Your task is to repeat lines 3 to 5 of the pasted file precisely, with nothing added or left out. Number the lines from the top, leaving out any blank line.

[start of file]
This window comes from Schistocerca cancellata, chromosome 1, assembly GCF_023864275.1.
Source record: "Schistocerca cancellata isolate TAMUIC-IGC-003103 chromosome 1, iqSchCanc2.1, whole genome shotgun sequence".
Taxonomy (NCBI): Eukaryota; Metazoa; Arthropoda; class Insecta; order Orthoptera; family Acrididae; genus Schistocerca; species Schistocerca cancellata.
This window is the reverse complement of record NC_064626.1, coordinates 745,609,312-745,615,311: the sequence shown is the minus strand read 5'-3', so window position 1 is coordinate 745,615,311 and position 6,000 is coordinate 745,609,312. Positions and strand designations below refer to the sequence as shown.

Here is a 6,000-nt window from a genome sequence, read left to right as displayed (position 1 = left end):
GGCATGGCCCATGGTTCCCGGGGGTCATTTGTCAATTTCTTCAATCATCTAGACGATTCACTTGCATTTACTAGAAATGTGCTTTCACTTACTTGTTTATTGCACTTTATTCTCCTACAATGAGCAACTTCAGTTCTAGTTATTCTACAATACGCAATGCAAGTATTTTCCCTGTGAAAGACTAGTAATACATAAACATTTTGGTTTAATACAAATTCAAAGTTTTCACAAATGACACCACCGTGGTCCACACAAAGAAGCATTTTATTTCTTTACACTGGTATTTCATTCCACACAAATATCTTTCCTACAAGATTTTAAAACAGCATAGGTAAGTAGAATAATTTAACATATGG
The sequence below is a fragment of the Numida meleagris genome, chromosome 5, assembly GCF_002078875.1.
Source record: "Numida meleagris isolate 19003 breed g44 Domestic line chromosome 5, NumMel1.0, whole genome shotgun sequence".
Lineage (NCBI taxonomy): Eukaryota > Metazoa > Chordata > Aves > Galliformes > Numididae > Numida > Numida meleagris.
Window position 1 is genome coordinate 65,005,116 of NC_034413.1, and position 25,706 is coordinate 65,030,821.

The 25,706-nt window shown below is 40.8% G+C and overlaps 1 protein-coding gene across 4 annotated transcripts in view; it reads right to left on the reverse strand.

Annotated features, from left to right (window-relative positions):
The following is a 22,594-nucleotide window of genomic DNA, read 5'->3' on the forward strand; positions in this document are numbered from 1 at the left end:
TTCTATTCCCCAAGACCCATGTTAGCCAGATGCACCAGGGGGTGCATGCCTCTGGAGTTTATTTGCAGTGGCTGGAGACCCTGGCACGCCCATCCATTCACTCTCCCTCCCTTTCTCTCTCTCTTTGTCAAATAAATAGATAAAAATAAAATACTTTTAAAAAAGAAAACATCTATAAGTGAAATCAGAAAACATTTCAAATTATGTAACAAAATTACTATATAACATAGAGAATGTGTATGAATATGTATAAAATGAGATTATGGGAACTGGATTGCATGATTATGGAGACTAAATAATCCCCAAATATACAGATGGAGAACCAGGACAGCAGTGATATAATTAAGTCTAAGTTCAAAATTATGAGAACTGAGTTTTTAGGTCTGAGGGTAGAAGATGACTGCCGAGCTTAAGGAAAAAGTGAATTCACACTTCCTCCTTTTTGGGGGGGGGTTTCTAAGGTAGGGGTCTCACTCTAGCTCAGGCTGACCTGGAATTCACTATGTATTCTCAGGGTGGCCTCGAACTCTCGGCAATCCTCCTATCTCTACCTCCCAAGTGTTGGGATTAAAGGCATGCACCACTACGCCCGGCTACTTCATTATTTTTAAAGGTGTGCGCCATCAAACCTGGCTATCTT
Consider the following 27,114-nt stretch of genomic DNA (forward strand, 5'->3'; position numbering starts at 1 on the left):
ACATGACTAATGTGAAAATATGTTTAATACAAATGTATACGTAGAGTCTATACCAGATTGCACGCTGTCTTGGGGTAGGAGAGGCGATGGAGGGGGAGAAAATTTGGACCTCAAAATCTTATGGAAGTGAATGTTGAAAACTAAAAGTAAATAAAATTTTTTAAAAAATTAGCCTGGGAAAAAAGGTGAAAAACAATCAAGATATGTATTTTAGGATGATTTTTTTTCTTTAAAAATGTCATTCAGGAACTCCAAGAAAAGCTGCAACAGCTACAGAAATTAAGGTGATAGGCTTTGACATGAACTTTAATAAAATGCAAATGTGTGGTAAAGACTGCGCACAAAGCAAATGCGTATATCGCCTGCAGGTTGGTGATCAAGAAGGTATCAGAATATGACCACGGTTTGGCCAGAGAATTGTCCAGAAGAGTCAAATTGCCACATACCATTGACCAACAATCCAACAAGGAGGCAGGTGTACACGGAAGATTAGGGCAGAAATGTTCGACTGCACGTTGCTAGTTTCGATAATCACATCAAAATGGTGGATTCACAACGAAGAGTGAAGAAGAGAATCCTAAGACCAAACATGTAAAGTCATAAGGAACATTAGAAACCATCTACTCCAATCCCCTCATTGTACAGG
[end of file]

Taxonomy (NCBI): Eukaryota; Metazoa; Arthropoda; class Insecta; order Orthoptera; family Acrididae; genus Schistocerca; species Schistocerca cancellata.
This window is the reverse complement of record NC_064626.1, coordinates 745,609,312-745,615,311: the sequence shown is the minus strand read 5'-3', so window position 1 is coordinate 745,615,311 and position 6,000 is coordinate 745,609,312. Positions and strand designations below refer to the sequence as shown.

Here is a 6,000-nt window from a genome sequence, read left to right as displayed (position 1 = left end):